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School refuses to apply suntan lotion - what can I do

(54 Posts)
Wills Mon 13-Jun-05 11:39:44

My dd1 is 5 years old. For reasons that I don't want to go into on this thread we have found out recently that our daughters are likely to be genetically predisposed to develop cancer. I am therefore naturally cautious about their world. I apply suntan lotion in the morning just before school, however recent consumer association tests have shown that regardless of what its says on the packet no suntan lotion currently on the market would protect my child adequately enough for the afternoon break. The school's policy is that I can send the lotion in and they will let her apply it. At only 5 I don't feel she is capable yet of doing it well enough and have asked that someone check she's covered. They've refused so I've asked them to ensure that she does not go out during afternoon break. I feel like I'm caught between the devil and the deep blue sea. Do I close my eyes to the possibility of cancer later in life (she's come home twice now with very very red arms) or do I simply insist that she sits break out which will upset her terribly. I'm a governor of the school but am looking for advice on whether a) I'm making too much of this or b)how to go about trying to change this attitude.

Just to state to anyone who feels that the whole UVA/Suntan lotion thing is over the top - it may well be. But.... the reason we now have to apply suntan lotion is that the ozone layer is not the same as it used to be when we were kids.
(I'll get off my high horse now)

Gobbledigook Mon 13-Jun-05 11:41:38

I think there is a lotion you can get that you only have to apply once then it works all day. I'm keen to find out which it is because ds1 starts school in Sept and he is very, very fair so in the summer I'd like him to have it on for playtime and games. Then I'll just put it on him when he goes in the morning and hopefully not have to worry for the rest of the day.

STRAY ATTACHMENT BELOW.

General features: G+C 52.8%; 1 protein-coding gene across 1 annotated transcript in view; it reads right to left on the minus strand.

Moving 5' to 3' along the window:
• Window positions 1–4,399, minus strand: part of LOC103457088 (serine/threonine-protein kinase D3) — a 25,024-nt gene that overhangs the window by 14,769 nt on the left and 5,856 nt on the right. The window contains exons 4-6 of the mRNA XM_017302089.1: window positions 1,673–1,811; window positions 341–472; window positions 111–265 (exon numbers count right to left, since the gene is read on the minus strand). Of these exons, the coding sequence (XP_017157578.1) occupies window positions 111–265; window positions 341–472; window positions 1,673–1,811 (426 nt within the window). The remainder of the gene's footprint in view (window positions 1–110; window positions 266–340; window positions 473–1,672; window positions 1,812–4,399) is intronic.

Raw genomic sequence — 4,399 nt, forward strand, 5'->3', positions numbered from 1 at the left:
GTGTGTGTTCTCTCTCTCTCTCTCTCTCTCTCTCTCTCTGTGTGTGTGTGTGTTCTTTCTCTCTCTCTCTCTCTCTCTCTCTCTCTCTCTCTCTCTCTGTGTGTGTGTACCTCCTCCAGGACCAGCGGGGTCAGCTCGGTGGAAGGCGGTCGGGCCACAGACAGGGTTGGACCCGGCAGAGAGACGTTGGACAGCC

Hope someone comes along who knows which it is.

charliecat Mon 13-Jun-05 11:41:50

Is there a way round the teachers not being allowed to apply it, like if you give the school nurse written permission or something?

kama Mon 13-Jun-05 11:43:21

Message withdrawn

gothicmama Mon 13-Jun-05 11:43:49

schools cannot take responsibility cos of fear of being sued etc. can you not send her with a light shirt to cover her arms if she hasn't appyed sun protection properly sorry not much help

charliecat Mon 13-Jun-05 11:44:35

Do you live near enought o go and reapply..i know you should have to but...

loujay Mon 13-Jun-05 11:45:25

I am very surprised at your DD's schools policy!! Although my DD is only at nursery, they have categorically stated that she will not be allowed to play outside during the summer unless I supply sun cream for them to put on her and a hat for her to wear. Obviously she cannot apply it herself at her age, but I would have thought that at 5 the school are not surely expecting your DD to do the same. Is it a question of teachers time???
I should think that this is an issue to be raised at a PTA meeting.
Good luck

Moomin Mon 13-Jun-05 11:45:58

Wills - I don't think you're overracting. I had a similar incident to this last week at dd's nursery, but they didn't apply sunscreen out of incompetence rather than it being policy like at your dd's school. I also appreciate your situation with your dd's health and future health.

Is there a case that you could make an inidivual appeal about this to the school and thus to your dd's class teacher? A letter to the Head outlining what you have written here may be the best way to start this off. I'm sure the teacher feels like his/her hands are tied as well - it's very difficult trying to enforce policy that you feel is wrong in any way, esp when there are small children involved. Say in your letter you understand the school's position, but due to your family circumstances (the pre-disposition to cancer) you feel thye may be sympathetic in the this case and make an exception. Perhaps it might help if you siggest your dd's suncream is applied when the other children have gone outside so attention isn't drawn to it? It wouldn't take very long at all for the teacher or classroom asst to do this. Good luck x

flowerpotty Mon 13-Jun-05 11:50:23

I really think this is so unfair of her school, but if they refuse to budge, there are sun lotion wipes on the market (I think they are called 'Sunnies'). These are much easier for children to use than bottles of lotion. They sell them in Boots.

puddle Mon 13-Jun-05 11:50:24

Wills - how horrid for you, with the added factor of your family history.

I think you should be asking what the school do before the kids go out at playtimes and breaks. At DS's they do an all-class application (although the teachers don't help) so at least I know he's reminded to do it. I bought Ds the green spay on lotion and have been practising it with him at home - he can see where he's sprayed and it's quite liquid to good for lathering all over. He's not bad now. i also send him to school in big shirts and longish shorts so the only bits he needs to do are forearms, face and legs from knee down (which are shaded by the baggy shorts....) he's 5 too by the way.

Wills Mon 13-Jun-05 11:59:40